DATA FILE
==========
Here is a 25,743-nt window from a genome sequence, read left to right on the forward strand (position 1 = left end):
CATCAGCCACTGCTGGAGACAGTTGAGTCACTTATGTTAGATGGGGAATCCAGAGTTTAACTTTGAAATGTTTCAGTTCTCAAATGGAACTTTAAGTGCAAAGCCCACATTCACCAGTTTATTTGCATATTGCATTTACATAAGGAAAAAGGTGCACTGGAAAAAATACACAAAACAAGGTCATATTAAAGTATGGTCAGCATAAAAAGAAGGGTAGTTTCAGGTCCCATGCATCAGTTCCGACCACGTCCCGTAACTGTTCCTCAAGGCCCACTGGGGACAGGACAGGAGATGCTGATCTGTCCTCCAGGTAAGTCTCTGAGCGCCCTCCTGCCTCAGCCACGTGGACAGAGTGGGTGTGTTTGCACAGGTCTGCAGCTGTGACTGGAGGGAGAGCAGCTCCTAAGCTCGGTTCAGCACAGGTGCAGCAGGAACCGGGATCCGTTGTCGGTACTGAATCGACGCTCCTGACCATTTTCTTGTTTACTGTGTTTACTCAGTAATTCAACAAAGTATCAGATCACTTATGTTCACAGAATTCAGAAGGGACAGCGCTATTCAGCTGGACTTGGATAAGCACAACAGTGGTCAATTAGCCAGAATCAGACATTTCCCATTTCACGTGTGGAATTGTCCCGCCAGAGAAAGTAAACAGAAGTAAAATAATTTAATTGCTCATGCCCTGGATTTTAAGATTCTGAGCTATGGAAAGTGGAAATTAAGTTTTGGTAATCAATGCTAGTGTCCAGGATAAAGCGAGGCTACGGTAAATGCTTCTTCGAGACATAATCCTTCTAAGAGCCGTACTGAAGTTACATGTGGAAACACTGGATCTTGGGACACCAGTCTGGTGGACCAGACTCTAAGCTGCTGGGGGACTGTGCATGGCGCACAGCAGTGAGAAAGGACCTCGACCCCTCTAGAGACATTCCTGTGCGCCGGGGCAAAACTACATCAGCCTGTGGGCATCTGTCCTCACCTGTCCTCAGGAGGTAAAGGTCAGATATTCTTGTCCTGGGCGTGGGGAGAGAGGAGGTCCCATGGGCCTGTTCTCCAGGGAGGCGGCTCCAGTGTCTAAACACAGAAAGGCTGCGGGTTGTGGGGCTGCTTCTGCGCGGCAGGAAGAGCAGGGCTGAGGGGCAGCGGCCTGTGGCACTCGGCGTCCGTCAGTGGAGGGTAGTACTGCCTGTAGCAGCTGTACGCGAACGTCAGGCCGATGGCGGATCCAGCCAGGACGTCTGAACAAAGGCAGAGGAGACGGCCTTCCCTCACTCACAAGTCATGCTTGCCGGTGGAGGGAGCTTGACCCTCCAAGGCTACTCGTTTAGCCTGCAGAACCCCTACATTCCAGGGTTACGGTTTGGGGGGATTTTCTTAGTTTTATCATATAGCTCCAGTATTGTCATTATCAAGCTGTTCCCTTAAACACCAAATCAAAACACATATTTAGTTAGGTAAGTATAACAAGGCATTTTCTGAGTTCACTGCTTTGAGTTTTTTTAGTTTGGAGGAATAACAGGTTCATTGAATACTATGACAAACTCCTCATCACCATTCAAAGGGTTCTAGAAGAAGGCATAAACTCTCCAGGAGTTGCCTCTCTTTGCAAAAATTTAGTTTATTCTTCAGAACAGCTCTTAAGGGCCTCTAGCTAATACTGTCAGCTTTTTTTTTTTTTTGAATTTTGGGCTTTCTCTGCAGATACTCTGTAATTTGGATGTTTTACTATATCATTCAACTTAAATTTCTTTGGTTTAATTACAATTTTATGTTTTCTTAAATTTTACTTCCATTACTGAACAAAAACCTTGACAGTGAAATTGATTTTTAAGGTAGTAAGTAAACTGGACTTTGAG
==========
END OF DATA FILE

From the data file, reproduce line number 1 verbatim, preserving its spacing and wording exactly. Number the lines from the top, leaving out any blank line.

Here is a 25,743-nt window from a genome sequence, read left to right on the forward strand (position 1 = left end):